Arkansas State University is working to preserve the heritage of the Dyess Colony by restoring significant buildings that remain from its days as an agricultural resettlement community. The first phase of this plan involved restoring the Johnny Cash Boyhood Home, as well as restoring the Administration Building in the Colony Center and stabilizing what remains of the former Theatre. The Colony Center property has been donated to the project by Gene Williams and the City of Dyess, while the Johnny Cash Boyhood Home was acquired through proceeds from the first annual Johnny Cash Music Festival in 2011.
Johnny Cash Boyhood Home
The Cash home, built in 1935, has been restored to its appearance when the Cash family lived there, from 1935 to 1954. It is furnished based on recollections from family members and conveys the lifestyle of the Cash family as typical colonists. Restoration funds have come from proceeds generated by the annual Johnny Cash Music Festival, along with private donations. To view the restoration progress on the Johnny Cash Boyhood Home, click here.
The Dyess Colony Administration Building, completed in 1936, has been restored to house the Dyess Colony Museum, along with municipal offices for the City of Dyess. Funding for the restoration was provided primarily through grants from the Arkansas Natural and Cultural Resources Council, with support from a Challenge Grant through the National Endowment for the Humanities. Exhibits focus on the history of the Colony, lifestyles of colonists, the Cash family as typical colonists, and the impact of growing up in Dyess on Johnny Cash and his music. To view the restoration progress on the Colony Circle, click here.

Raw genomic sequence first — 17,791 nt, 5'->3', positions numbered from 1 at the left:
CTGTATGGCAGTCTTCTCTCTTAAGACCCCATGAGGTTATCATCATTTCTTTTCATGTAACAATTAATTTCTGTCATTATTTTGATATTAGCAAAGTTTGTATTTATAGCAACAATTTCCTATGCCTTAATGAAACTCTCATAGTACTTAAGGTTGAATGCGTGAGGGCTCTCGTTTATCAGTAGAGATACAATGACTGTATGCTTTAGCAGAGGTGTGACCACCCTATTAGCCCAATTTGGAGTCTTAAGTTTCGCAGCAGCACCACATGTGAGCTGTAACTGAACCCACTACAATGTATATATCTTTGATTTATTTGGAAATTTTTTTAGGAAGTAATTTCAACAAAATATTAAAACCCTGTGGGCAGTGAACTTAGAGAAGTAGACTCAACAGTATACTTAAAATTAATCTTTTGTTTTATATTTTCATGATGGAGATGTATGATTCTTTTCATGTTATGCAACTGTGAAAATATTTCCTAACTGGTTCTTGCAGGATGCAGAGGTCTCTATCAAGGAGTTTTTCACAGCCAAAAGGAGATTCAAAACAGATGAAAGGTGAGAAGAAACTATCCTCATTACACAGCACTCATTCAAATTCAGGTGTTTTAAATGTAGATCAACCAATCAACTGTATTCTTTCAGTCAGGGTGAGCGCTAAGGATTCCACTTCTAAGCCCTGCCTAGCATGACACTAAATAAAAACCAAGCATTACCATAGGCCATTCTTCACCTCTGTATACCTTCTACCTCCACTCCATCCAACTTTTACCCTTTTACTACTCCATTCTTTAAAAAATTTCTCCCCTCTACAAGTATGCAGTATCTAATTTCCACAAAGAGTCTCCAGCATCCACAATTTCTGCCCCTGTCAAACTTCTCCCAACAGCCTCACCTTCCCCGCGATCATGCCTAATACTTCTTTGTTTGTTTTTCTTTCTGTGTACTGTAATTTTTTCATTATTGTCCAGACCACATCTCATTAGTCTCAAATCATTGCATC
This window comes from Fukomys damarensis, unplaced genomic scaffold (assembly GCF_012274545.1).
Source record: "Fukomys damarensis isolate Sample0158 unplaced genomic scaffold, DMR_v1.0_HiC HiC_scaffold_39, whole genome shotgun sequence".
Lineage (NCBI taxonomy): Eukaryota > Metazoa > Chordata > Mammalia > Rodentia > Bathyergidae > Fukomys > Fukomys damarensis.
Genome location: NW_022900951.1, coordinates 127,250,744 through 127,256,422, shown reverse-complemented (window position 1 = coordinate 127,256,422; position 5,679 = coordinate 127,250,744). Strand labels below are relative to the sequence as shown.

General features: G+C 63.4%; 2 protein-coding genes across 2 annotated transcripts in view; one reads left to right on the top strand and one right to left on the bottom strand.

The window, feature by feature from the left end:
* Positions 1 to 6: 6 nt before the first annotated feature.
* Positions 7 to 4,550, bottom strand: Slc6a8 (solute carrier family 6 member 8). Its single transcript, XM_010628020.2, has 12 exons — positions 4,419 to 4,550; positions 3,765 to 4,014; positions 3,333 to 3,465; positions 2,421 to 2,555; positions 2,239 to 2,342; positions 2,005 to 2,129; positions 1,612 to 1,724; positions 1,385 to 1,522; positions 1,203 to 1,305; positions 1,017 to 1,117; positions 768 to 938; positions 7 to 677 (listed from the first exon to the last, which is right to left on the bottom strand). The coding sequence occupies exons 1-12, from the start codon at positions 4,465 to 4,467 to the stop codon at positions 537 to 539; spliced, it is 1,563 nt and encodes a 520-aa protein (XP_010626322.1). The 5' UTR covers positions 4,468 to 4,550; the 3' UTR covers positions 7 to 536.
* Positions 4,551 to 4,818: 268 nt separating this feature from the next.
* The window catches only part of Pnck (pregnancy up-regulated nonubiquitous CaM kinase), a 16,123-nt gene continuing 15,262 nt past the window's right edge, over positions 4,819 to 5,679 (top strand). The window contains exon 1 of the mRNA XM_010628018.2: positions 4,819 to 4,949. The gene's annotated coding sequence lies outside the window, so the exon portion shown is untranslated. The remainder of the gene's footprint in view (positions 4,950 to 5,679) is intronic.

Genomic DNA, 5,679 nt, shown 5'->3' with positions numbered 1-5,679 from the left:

Built in 1947 after the original community building burned, the Theatre is being rebuilt (only the front façade currently remains) to serve as a Visitor/Orientation Center, including Dyess and Johnny Cash films and other interpretive materials and exhibits. Restoration funds are primarily through a Challenge Grant from the National Endowment for the Humanities. To view the restoration progress on the Colony Circle, click here.
As funds become available, other phases of the restoration include:
• Recreating the outbuildings at the Cash home (barn, smokehouse, chicken coop, and outhouse)
• Rebuilding a former colony house adjacent to the Cash house to provide visitor services
• Adding historic signage at locations throughout the community
• Developing a walking trail between the Colony Circle and the Johnny Cash Boyhood Home